The Pricing of Art and the Art of Pricing: Pricing Styles in the Concert Industry
AbstractWe document the existence of pricing styles in the concert industry. Artists differ in the extent to which they rely on second- and third-degree price discrimination and in how likely they are to sell out concerts. Most strikingly, artists who use multiple seating categories are more likely to vary prices across markets and less likely to sell out concerts. These patterns are difficult to explain under a standard profit maximization paradigm. The hypothesis that artists differ in their willingness to exploit market power provides a plausible framework for explaining these patterns in artist pricing style.
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Bibliographic InfoPaper provided by C.E.P.R. Discussion Papers in its series CEPR Discussion Papers with number 8967.
Date of creation: May 2012
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Find related papers by JEL classification:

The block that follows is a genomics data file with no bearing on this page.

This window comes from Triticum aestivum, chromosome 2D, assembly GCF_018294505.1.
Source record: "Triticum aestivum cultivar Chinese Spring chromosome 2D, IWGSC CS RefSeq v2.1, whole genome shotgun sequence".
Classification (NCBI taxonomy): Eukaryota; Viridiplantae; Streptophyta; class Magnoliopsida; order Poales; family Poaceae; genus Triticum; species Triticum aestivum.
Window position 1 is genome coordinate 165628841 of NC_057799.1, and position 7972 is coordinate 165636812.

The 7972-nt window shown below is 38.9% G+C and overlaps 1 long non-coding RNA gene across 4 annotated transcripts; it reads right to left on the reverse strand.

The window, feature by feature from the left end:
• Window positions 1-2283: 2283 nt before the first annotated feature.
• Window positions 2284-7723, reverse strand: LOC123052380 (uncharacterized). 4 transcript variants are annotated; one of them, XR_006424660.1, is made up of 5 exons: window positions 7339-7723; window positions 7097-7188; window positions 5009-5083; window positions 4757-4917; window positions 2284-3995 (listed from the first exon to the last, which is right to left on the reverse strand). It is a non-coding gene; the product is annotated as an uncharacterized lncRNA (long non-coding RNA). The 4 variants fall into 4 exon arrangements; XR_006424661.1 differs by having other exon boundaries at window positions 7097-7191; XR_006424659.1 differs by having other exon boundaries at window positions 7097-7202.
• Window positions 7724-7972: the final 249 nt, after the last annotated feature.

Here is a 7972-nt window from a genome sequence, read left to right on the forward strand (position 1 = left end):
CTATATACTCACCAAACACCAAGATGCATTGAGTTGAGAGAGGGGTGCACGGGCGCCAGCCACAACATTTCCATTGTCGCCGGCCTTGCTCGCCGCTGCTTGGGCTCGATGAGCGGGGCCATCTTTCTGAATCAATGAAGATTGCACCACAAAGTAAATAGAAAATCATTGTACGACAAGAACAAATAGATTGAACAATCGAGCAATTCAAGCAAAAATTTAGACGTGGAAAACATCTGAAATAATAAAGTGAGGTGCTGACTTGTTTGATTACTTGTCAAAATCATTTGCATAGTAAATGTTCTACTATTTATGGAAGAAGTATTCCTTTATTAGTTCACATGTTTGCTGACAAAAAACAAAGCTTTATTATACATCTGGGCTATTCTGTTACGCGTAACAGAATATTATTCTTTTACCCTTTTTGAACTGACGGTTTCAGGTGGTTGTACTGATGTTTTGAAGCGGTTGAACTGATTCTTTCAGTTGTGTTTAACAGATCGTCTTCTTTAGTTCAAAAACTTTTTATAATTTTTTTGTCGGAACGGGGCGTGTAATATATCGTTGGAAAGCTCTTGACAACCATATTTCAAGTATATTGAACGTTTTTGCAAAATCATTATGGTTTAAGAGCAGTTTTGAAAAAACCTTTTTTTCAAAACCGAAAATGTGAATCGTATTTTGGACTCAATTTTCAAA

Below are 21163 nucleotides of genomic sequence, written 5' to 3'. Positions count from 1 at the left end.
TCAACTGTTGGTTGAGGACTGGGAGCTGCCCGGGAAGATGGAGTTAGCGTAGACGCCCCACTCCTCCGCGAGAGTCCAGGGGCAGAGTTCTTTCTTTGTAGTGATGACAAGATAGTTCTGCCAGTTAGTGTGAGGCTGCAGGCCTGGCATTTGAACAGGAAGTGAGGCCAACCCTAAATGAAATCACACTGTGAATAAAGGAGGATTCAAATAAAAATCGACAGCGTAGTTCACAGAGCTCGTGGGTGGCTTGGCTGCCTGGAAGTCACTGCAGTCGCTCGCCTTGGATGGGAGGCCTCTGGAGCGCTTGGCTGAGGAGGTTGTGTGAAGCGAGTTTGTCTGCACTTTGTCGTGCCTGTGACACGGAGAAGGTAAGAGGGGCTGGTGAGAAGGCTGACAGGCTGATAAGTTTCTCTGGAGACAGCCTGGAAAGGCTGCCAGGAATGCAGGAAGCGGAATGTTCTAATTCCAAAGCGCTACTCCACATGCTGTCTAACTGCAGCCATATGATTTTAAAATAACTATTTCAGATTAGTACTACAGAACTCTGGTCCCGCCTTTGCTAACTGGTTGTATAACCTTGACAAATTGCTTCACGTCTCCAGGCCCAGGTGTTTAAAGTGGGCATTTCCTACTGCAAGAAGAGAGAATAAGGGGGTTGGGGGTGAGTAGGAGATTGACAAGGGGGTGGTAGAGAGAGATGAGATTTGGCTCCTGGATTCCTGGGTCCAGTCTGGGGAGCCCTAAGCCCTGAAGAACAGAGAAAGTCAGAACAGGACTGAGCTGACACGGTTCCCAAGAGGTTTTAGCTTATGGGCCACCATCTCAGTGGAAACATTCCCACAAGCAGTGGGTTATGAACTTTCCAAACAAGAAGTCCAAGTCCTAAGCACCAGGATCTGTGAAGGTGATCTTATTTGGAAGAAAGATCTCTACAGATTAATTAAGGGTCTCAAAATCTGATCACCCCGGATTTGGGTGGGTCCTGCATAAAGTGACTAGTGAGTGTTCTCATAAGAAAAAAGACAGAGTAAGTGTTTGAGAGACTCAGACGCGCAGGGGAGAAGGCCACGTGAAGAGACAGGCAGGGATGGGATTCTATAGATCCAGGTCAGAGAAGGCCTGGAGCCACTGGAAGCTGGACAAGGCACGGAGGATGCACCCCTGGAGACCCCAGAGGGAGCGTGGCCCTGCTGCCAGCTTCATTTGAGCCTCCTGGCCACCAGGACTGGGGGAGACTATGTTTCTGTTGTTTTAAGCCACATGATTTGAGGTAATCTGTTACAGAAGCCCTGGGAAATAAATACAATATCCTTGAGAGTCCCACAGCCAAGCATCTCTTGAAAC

- D42 - Microeconomics - - Market Structure and Pricing - - - Monopoly
- D45 - Microeconomics - - Market Structure and Pricing - - - Rationing; Licensing
- L21 - Industrial Organization - - Firm Objectives, Organization, and Behavior - - - Business Objectives of the Firm
- L82 - Industrial Organization - - Industry Studies: Services - - - Entertainment; Media
- Z11 - Other Special Topics - - Cultural Economics - - - Economics of the Arts and Literature
This paper has been announced in the following NEP Reports:
- NEP-ALL-2012-05-29 (All new papers)
- NEP-COM-2012-05-29 (Industrial Competition)
- NEP-CUL-2012-05-29 (Cultural Economics)
- NEP-HME-2012-05-29 (Heterodox Microeconomics)
- NEP-IND-2012-05-29 (Industrial Organization)
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- Nick Vikander, 2014. "Sellouts, Beliefs, and Bandwagon Behavior," Discussion Papers 14-15, University of Copenhagen. Department of Economics.
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